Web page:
Get the information you need on how to become an ultrasound technician. Learn about the training, job outlook and salary information for this exciting career.
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What is an Ultrasound Technician?
An ultrasound technician is a medical professional who uses high-frequency sound waves to produce images of the inside of the human body. These images are then used by physicians to diagnose and treat various medical conditions.
Ultrasound technicians typically work in hospitals, clinics, or private offices. They may also be employed in research facilities or educational institutions. In some cases, they may even work in industrial settings, such as factories or food-processing plants.
Becoming an ultrasound technician requires completing a formal education program and passing a certification exam. Some states also have regulatory requirements that must be met before someone can practice as an ultrasound technician.
What are the requirements to become an Ultrasound Technician?
Ultrasound technicians, also called diagnostic medical sonographers, use special equipment to create images or conduct tests. The majority of states regulate the profession, requiring ultrasound technicians to earn a credential from an accredited program and pass a credentialing exam. Some states may also require licensure. Learn more about the requirements to become an ultrasound technician.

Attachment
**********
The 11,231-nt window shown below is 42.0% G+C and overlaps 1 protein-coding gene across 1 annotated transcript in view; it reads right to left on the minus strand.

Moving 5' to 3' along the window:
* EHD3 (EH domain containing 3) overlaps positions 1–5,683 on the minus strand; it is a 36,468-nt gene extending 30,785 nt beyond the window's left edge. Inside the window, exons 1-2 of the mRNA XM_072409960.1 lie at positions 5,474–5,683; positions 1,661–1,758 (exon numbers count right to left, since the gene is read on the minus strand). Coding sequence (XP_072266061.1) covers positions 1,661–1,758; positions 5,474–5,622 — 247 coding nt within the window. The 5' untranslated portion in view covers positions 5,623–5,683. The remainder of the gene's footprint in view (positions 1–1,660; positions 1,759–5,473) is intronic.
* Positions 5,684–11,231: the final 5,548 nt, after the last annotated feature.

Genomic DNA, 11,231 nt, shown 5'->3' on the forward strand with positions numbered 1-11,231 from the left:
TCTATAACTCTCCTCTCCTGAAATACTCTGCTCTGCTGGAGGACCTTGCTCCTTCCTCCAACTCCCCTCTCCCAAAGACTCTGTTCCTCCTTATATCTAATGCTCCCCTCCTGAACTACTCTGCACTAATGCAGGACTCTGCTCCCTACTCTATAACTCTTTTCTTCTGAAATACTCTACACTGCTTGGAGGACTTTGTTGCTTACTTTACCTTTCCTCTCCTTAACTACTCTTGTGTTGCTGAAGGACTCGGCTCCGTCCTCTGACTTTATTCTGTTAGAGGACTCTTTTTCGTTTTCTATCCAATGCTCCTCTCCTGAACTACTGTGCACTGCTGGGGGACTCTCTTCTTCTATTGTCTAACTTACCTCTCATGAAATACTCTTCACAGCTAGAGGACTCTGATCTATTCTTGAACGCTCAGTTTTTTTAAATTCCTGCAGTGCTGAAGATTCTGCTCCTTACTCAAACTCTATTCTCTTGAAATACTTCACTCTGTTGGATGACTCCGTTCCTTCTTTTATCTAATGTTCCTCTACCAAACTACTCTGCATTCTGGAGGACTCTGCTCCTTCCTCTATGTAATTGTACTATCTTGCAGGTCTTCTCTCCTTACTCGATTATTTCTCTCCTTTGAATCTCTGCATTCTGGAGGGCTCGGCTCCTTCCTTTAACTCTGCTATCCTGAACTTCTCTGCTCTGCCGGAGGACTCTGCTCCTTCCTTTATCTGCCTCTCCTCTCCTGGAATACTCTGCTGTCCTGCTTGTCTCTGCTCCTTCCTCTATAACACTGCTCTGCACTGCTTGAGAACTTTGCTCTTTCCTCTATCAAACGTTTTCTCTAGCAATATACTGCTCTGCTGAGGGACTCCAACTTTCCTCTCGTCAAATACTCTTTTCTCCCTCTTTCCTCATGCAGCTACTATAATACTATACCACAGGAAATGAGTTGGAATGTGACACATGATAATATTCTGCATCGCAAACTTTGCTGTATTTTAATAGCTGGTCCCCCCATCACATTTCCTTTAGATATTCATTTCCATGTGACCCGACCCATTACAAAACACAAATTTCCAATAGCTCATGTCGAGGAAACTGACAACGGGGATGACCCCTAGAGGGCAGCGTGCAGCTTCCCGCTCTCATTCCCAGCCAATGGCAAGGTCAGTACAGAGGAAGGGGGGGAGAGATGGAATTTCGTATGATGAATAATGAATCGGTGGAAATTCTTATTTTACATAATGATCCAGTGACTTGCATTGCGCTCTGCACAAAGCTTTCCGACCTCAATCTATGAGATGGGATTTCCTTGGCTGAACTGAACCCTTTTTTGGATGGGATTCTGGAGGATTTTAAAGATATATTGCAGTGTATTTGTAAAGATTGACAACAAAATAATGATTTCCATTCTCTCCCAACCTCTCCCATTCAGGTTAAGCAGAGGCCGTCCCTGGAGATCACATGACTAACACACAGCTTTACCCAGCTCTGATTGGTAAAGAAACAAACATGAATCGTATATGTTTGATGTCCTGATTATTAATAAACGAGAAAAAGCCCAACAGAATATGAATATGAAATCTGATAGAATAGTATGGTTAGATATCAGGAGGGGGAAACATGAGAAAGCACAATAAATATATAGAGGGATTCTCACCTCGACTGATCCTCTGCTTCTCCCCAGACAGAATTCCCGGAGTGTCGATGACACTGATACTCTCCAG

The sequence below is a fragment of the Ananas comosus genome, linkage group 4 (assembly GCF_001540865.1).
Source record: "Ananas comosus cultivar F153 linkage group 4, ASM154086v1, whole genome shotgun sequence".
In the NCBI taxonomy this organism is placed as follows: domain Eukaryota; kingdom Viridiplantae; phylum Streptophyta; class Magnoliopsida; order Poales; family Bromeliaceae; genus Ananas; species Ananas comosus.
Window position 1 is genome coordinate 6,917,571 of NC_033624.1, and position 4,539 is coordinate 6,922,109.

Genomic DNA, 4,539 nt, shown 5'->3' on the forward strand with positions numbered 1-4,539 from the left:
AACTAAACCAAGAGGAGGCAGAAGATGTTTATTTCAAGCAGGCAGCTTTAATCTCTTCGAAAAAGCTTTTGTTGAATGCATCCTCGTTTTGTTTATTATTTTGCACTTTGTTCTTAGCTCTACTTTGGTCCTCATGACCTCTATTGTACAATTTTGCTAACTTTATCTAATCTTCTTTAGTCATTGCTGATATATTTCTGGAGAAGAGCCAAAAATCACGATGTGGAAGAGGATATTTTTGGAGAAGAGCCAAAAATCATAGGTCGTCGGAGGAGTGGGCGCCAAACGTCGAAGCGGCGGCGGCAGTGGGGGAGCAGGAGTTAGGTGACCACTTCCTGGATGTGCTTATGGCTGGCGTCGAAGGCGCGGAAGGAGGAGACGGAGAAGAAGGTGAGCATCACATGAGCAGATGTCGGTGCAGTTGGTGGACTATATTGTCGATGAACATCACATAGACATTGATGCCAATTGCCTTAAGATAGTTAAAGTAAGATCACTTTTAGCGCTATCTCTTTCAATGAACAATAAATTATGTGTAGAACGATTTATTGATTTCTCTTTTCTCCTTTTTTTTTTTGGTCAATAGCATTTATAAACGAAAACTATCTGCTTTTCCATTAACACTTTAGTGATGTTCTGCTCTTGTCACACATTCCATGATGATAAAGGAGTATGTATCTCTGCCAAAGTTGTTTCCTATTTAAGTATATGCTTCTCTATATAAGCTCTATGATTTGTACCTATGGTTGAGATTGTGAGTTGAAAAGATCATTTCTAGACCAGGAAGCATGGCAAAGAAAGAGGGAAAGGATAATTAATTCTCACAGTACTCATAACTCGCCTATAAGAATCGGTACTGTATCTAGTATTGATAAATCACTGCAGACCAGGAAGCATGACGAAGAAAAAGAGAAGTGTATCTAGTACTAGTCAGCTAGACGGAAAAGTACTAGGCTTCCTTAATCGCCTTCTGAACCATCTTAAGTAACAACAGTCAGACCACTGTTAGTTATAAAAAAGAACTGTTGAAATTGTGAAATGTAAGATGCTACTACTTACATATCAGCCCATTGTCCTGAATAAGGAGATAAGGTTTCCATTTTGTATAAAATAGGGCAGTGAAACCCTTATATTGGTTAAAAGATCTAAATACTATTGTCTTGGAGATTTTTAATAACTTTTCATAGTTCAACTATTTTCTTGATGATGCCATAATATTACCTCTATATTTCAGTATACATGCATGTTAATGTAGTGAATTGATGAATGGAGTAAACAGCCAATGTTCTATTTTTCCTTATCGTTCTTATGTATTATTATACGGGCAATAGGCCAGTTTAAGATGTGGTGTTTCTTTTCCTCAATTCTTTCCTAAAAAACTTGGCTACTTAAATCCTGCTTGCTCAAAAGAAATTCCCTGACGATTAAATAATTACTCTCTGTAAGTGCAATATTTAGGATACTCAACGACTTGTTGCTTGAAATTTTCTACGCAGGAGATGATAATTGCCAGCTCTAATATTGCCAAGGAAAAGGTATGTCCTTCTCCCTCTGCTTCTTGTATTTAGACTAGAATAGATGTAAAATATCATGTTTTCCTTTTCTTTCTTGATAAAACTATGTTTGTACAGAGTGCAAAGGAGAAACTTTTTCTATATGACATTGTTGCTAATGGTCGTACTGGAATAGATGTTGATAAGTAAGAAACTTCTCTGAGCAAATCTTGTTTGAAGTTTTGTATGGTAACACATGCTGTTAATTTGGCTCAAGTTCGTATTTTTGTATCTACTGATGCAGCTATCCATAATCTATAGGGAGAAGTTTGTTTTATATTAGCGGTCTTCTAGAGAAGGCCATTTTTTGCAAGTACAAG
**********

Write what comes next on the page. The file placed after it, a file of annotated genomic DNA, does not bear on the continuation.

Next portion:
You can enter the field of diagnostic medical sonography with either an associate’s degree or a bachelor’s degree in the field. Many community colleges offer two-year programs that lead to an associate’s degree in diagnostic medical sonography, and some four-year colleges and universities offer bachelor’s degree programs in this field as well. A bachelor’s degree will give you a more comprehensive education and may make you eligible for more advanced positions, but an associate’s degree will qualify you for many entry-level positions.
All 50 states require diagnostic medical sonographers to be licensed or registered. Although licensure and registration requirements vary, most include completing an accredited education program and passing a credentialing exam.